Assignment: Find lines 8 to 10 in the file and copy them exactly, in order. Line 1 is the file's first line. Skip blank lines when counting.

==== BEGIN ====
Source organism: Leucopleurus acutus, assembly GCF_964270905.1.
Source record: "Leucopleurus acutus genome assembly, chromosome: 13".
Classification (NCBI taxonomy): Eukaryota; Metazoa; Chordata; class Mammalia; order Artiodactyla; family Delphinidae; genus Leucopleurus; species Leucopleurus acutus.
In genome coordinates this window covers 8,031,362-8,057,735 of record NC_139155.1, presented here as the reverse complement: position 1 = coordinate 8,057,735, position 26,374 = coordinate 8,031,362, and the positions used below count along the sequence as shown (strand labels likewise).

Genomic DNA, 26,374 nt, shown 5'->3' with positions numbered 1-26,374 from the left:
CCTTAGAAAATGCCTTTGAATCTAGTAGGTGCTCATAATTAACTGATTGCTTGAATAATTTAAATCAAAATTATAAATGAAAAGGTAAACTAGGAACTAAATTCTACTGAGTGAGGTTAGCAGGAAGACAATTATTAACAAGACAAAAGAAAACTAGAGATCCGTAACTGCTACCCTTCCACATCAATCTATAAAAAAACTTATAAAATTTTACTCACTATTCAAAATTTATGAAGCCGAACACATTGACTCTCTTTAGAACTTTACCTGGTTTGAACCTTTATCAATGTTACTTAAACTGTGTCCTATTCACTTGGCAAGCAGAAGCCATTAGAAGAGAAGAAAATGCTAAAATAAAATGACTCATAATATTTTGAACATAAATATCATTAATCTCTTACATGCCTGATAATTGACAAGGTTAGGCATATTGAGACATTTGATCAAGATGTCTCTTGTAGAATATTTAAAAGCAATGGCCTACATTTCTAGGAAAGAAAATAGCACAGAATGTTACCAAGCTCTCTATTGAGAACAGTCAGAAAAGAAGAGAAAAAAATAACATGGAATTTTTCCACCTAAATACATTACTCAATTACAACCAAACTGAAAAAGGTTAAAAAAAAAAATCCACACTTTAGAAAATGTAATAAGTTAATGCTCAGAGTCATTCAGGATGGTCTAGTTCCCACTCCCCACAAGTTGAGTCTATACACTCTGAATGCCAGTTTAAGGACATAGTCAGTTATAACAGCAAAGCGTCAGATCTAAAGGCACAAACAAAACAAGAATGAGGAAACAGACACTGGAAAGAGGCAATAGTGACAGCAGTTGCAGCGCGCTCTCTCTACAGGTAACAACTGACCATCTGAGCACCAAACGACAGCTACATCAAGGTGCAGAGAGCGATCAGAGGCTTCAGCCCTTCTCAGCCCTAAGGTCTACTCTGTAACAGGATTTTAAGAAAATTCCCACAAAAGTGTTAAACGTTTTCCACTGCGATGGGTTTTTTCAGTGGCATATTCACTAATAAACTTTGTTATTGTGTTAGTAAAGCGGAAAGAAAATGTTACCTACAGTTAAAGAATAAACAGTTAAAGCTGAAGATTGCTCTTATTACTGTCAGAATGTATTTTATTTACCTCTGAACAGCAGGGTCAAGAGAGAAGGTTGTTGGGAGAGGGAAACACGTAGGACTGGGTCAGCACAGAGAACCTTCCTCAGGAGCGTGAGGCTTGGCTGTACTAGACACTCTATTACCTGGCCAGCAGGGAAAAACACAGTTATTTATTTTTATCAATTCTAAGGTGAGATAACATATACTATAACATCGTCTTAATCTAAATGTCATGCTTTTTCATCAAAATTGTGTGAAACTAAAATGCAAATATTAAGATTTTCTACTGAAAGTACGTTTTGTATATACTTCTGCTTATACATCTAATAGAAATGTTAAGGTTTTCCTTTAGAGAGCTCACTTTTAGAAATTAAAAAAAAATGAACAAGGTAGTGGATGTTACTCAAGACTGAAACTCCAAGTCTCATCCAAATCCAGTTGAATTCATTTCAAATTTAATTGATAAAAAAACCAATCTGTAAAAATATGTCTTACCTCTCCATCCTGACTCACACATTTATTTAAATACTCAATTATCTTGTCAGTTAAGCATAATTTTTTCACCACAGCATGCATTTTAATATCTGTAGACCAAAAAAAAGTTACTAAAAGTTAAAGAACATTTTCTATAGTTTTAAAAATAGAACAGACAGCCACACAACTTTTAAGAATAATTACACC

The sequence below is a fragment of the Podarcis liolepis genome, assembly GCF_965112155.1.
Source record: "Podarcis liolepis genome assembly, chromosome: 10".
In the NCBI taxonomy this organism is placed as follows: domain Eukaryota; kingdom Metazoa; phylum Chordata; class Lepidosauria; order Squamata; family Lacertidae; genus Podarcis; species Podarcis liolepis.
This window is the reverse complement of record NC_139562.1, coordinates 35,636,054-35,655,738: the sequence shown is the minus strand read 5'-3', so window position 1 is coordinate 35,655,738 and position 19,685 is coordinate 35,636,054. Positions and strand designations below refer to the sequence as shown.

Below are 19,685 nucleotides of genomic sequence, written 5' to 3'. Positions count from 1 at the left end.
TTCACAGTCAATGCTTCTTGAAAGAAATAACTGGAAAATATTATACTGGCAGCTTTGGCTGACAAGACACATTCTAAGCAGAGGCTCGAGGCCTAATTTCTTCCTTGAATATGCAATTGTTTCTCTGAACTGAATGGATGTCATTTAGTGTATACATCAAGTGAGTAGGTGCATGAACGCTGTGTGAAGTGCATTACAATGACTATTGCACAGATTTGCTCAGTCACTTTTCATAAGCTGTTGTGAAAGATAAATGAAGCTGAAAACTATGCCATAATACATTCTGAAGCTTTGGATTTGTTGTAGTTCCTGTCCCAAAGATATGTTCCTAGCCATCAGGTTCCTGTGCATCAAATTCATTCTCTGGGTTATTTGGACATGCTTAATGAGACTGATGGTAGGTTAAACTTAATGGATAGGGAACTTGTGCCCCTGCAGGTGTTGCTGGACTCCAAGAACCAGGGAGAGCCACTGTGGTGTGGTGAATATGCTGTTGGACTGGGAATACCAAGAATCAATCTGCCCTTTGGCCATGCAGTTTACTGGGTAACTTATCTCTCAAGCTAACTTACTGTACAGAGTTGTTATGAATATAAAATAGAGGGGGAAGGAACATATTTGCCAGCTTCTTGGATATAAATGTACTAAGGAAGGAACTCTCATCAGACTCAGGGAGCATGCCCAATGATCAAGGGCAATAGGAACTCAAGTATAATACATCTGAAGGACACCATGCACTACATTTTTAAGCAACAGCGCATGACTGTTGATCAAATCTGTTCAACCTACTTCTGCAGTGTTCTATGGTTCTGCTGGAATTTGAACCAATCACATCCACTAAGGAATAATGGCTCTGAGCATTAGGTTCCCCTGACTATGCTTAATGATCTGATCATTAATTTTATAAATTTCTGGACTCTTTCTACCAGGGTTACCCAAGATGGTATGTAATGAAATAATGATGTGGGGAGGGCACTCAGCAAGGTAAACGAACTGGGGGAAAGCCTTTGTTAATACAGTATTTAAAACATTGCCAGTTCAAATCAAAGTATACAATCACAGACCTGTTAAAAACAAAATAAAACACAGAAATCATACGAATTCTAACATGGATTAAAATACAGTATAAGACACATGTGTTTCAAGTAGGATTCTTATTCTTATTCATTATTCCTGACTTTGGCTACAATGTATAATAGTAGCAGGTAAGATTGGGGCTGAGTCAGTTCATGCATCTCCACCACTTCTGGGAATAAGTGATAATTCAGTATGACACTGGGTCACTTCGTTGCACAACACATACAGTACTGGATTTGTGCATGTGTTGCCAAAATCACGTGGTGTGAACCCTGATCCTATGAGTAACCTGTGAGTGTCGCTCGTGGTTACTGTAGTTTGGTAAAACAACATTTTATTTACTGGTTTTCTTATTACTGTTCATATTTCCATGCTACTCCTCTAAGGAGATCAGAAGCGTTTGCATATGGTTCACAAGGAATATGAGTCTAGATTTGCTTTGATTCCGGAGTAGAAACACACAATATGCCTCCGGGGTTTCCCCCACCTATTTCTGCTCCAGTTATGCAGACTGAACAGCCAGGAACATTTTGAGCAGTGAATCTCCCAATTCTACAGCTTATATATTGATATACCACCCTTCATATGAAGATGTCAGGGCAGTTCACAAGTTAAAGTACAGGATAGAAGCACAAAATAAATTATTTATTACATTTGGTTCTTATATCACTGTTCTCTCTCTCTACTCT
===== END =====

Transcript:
Source record: "Podarcis liolepis genome assembly, chromosome: 10".
In the NCBI taxonomy this organism is placed as follows: domain Eukaryota; kingdom Metazoa; phylum Chordata; class Lepidosauria; order Squamata; family Lacertidae; genus Podarcis; species Podarcis liolepis.
This window is the reverse complement of record NC_139562.1, coordinates 35,636,054-35,655,738: the sequence shown is the minus strand read 5'-3', so window position 1 is coordinate 35,655,738 and position 19,685 is coordinate 35,636,054. Positions and strand designations below refer to the sequence as shown.